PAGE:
Sometime late 1999, a small group of international Hobie 16 catamaran sailors envisioned an extreme sailing event that will take them to different islands in the Philippines; six days in the open seas and camping in rustic areas. Thus, the Philippine Hobie Challenge had its relatively modest start in March 2000 with five (5) regional teams making the 190 nautical-mile passage from Lucena, Quezon down to Boracay. Michael Scantlebury, who was in the group that conceptualized the event, eventually took the honours of winning the first Challenge.
Dreaming the Impossible
The highly successful inaugural event proved the concept of long distance racing in Hobie 16 catamarans to be workable and the Challenge had its repeat in March 2001. This time, entries had more than doubled to twelve (12), including teams flying in from HK, Australia and Europe. Using experience gained during the first event, the organizers scheduled a 5-race inshore series and the Challenge series with 5 consecutive daily passages, taking the teams 154 nautical miles from the Batangas resort of Maya-Maya down to Maricaban Bay in Northern Palawan. The team from Down Under, Andrew Keag and Naomi Angwin, bested the rest of the fleet to win the 2nd Philippine Hobie Challenge. In 2001, the Challenge went Northwest, taking fifteen (15) teams from Sta. Maria, Ilocos Sur down to Subic Bay, Zambales. Blood Red, the team of Chris Steilberg, Dave Harris and Krishan George took honors in this 230 nautical mile race.
In 2003 the offshore Challenge series started from the whale shark capital of the Philippines, Donsol, and ended down in Cebu. Peter Davies, with David Harris, finished first, and with 1 win at Donsol and 2 in Alegre, Haswell and Heider made up for their relatively poor offshore performance by garnering a first in the Inshore series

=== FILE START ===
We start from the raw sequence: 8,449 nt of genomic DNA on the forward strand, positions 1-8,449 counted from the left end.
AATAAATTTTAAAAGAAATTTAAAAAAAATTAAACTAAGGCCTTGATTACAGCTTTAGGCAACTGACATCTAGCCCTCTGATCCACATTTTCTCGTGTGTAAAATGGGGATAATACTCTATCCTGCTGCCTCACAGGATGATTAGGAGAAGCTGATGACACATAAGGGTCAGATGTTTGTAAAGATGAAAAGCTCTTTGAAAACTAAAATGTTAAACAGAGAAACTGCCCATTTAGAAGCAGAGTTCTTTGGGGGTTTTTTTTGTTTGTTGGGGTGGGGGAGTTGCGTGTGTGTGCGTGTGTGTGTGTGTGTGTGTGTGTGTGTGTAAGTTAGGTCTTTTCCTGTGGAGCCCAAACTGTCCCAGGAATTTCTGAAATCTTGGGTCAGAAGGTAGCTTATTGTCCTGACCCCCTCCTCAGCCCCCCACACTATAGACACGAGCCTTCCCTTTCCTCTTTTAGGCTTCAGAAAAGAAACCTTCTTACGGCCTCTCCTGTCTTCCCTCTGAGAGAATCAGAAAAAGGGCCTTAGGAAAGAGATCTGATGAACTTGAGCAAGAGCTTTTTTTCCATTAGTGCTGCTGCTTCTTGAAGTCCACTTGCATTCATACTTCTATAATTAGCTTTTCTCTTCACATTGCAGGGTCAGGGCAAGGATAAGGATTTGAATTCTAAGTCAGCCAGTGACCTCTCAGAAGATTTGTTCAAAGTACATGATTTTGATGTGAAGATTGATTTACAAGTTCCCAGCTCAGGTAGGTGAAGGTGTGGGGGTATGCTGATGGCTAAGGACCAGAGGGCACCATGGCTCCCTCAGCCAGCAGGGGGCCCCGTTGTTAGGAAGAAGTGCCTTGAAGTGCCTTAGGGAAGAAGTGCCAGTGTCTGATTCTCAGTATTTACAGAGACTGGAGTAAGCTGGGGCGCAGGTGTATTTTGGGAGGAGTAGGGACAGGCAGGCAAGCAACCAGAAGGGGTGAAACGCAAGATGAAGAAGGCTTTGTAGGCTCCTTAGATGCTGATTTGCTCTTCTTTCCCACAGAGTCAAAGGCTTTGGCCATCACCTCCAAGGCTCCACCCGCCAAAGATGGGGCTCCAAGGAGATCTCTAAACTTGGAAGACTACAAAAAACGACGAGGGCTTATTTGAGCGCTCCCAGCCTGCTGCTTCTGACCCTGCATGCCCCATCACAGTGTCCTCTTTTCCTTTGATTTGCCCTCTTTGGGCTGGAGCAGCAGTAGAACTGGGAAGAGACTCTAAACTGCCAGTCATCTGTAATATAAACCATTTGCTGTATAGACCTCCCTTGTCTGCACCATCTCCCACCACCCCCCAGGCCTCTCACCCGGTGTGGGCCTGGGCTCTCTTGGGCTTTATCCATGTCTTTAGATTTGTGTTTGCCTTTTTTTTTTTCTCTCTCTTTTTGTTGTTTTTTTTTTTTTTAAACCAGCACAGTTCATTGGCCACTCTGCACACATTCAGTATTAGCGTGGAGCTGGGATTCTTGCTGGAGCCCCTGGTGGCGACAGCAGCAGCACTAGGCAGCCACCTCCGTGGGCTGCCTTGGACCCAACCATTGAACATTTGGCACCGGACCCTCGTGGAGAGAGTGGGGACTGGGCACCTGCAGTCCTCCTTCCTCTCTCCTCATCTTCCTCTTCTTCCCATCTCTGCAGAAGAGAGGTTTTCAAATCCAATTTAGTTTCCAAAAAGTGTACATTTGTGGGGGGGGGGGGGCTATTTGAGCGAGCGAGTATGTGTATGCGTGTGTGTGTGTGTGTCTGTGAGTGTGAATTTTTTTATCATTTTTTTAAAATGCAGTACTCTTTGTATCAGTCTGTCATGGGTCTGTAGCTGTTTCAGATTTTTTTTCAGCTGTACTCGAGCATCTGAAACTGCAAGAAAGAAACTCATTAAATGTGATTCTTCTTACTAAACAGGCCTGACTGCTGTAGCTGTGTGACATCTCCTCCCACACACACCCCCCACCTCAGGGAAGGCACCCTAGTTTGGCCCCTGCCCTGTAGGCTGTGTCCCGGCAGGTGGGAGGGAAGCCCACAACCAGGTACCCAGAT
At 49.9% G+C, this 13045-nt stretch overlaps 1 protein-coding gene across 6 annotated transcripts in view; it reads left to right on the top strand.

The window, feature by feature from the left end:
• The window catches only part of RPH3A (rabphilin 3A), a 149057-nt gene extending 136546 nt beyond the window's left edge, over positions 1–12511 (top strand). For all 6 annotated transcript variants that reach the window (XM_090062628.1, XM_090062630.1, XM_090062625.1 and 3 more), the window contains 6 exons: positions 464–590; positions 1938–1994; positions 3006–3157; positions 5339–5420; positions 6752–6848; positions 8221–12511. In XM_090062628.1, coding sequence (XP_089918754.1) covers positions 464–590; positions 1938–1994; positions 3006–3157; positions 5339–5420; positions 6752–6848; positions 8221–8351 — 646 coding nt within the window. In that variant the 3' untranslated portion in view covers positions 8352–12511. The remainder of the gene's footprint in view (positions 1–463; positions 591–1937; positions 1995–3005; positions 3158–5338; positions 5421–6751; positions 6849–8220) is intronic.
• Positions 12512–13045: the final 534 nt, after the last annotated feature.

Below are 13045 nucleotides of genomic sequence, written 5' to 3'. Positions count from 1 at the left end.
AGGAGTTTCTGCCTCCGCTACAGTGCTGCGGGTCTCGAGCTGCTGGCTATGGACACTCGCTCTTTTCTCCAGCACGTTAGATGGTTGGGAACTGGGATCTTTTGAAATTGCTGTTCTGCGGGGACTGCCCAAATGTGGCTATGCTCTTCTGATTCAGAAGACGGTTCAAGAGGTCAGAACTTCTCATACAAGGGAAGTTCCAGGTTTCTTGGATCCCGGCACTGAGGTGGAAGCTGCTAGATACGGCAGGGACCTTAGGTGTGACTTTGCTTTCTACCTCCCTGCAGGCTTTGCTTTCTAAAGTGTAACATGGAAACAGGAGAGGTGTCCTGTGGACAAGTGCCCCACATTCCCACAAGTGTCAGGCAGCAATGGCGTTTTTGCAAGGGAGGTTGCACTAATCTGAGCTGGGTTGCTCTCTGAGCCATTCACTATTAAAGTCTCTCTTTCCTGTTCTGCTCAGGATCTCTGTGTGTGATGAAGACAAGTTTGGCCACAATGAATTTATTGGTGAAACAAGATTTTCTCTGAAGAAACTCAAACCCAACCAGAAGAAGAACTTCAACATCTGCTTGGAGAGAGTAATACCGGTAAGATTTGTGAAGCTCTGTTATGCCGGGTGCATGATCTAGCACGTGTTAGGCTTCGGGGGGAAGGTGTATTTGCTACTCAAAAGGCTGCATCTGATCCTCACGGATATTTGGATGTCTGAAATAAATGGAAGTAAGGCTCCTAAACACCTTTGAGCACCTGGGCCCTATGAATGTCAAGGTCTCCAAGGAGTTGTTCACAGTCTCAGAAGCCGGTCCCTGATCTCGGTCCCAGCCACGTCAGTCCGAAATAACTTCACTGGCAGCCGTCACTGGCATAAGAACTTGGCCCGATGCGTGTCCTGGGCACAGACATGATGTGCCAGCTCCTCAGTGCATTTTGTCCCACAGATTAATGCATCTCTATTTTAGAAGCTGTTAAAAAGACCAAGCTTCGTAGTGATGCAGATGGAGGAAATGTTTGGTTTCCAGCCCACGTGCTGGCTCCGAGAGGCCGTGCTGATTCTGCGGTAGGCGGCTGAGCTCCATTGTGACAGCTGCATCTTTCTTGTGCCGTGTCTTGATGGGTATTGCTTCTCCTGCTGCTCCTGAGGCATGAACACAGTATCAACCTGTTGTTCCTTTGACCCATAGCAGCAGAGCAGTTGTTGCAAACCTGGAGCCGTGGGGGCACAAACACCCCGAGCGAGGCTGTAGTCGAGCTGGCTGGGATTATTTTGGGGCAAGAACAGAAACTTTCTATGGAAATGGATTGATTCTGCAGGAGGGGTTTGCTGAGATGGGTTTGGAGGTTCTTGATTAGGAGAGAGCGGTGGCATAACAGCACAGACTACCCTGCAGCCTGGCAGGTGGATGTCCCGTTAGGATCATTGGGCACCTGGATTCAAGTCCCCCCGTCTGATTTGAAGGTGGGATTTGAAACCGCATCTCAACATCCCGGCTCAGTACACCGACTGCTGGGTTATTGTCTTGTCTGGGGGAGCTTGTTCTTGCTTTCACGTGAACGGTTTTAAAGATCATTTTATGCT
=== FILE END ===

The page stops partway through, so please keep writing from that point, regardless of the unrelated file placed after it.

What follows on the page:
2004 marked the 5th Hobie Challenge one of the best challenges ever, taking the sailors from the icing sugar sands of Boracay all the way across to Palawan. This marked the largest fleet of Hobies yet - 27 teams from all over the globe. This trip included a visit to Amanpulo and even an African style safari on Calauit Island.
A great success
cemented into the Hobie Sailing schedules, organizers of The Philippine
Challenge are pointing their sails towards a route from Malapascua,
and ending at historic Cebu. Set on promoting sailing as a means to see
and adventure tourism destination that is the Philippines, they can only
another superb event.
Indeed, the Philippine Hobie Challenge is fast growing to be one of the most exciting and anticipated sailing events in Southeast Asia.
Philippine Hobie Challenge Foundation
The Philippine Hobie Challenge Foundation (PHCF) is a non-stock, non-profit corporation ran by a group of catamaran sailors, all bound by their love of the sport of sailing.